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Self‐control, peer preference, and loneliness in Chinese children: A three‐year longitudinal study

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Social Development

Published online on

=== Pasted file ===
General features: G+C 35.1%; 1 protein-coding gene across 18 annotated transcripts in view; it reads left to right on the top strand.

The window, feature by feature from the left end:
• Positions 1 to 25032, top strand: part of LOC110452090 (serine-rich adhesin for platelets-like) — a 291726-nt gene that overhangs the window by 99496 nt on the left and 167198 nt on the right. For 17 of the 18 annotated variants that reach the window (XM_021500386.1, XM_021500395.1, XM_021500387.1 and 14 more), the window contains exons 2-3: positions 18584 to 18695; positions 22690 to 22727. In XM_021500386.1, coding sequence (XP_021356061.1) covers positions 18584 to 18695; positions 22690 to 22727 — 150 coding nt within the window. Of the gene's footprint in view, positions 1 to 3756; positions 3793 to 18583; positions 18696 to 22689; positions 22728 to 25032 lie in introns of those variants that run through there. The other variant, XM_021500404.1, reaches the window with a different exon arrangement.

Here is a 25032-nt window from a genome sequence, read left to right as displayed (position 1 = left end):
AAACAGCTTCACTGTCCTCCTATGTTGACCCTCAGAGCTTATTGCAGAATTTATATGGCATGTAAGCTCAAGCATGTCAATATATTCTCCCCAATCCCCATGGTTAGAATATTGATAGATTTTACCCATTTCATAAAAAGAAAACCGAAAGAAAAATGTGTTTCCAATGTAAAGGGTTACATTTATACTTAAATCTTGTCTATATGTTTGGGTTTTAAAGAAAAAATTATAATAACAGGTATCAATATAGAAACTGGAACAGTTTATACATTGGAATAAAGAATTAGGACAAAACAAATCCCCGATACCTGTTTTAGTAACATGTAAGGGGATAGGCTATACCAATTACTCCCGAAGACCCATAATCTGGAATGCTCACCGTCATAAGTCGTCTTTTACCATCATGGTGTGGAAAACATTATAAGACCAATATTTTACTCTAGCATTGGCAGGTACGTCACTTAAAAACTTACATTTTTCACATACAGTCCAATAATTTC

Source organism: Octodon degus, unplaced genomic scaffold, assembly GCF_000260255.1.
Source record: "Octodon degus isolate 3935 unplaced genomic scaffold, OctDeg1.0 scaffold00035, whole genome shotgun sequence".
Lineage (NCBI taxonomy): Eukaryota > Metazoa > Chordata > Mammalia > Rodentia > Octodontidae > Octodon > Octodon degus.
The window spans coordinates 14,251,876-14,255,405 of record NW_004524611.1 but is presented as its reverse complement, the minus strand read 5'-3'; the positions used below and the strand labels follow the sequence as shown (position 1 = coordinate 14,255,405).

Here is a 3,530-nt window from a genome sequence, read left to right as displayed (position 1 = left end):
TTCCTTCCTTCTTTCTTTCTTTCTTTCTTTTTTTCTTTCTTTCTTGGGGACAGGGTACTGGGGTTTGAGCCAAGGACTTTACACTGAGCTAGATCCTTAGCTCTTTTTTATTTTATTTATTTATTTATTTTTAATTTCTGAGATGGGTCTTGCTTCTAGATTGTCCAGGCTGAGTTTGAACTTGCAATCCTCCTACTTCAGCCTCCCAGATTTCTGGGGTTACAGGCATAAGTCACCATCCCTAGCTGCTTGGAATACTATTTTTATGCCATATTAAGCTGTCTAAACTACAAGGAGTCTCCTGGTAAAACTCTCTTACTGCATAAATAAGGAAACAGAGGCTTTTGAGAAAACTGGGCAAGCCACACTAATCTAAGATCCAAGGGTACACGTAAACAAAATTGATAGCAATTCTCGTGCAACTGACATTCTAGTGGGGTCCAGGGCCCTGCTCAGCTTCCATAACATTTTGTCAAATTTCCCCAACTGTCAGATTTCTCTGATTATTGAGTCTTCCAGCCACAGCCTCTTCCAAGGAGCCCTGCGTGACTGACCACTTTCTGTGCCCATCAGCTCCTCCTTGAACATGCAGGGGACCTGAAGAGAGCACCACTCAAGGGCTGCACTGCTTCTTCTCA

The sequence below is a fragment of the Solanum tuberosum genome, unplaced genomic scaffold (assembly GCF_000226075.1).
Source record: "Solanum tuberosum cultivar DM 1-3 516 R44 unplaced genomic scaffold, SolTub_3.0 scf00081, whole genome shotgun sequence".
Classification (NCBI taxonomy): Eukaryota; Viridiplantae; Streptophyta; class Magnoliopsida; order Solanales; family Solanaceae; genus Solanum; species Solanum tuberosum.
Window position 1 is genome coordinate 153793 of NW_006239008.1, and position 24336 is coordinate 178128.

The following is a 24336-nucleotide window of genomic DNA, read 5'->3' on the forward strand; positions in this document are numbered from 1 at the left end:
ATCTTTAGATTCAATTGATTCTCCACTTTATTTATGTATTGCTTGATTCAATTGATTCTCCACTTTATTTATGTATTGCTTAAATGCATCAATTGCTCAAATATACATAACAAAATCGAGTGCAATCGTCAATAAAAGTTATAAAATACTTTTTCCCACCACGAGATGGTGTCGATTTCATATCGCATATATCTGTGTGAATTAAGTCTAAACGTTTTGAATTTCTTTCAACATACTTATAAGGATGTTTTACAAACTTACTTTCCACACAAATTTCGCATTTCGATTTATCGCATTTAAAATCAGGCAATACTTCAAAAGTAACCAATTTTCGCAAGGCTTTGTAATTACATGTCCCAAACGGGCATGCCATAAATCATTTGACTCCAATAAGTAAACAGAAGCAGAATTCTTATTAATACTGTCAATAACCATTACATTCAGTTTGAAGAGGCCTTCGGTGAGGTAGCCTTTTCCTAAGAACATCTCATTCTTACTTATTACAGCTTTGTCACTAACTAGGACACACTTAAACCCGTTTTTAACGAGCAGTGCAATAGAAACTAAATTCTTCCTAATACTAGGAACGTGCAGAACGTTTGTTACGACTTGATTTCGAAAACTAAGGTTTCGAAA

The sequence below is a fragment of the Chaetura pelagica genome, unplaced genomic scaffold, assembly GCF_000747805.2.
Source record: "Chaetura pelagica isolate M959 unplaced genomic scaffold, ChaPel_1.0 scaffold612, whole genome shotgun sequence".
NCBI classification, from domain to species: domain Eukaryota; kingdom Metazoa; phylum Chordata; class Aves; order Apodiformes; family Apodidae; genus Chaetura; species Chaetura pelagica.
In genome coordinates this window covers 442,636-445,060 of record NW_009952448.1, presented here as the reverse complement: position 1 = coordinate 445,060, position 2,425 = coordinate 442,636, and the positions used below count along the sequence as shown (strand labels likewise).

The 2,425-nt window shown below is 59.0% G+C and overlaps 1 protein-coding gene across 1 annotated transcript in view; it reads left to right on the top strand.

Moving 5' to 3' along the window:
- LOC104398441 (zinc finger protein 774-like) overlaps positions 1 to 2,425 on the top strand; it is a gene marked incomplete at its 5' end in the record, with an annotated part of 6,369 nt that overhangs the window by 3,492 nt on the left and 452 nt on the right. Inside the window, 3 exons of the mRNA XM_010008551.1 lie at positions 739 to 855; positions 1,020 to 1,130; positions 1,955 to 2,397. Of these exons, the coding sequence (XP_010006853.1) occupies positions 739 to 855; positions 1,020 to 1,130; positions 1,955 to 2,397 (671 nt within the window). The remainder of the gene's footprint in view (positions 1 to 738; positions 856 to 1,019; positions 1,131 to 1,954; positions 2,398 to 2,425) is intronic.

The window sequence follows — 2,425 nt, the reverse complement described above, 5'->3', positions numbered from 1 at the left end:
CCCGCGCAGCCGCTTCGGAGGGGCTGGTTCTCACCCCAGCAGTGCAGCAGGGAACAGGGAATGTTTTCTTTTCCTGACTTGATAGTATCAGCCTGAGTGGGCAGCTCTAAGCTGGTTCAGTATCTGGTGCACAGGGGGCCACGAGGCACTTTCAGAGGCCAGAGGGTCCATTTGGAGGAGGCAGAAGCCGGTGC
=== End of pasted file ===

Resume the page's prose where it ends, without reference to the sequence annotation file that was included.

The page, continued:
The purpose of this study was to explore the longitudinal links among Chinese children's self‐control, social experiences, and loneliness, largely from a developmental cascades perspective (which postulates mechanisms about how effects within a particular domain of functioning can impact across additional domains over time). Participants were N = 1,066 primary school students in Shanghai, P. R. China, who were followed over three years from Grade 3 to Grade 5. Measures of children's behavioral self‐control, peer preference, and loneliness were obtained each year from peer nominations and child self‐reports. Results indicated that as compared with the unidirectional and bidirectional models, the developmental cascade model represented the best fit for the data. Within this model, a number of significant direct and indirect pathways were identified among variables and over time. For example, self‐control was found to indirectly contribute to later decreases in loneliness via a pathway through peer preference. As well, peer preference both directly and indirectly contributed to later increases in self‐control. Finally, loneliness directly led to decreases in self‐control from Grade 3 to Grade 4, but not from Grade 4 to Grade 5. Results are discussed in terms of the implications of self‐control for Chinese children's social and emotional functioning over time.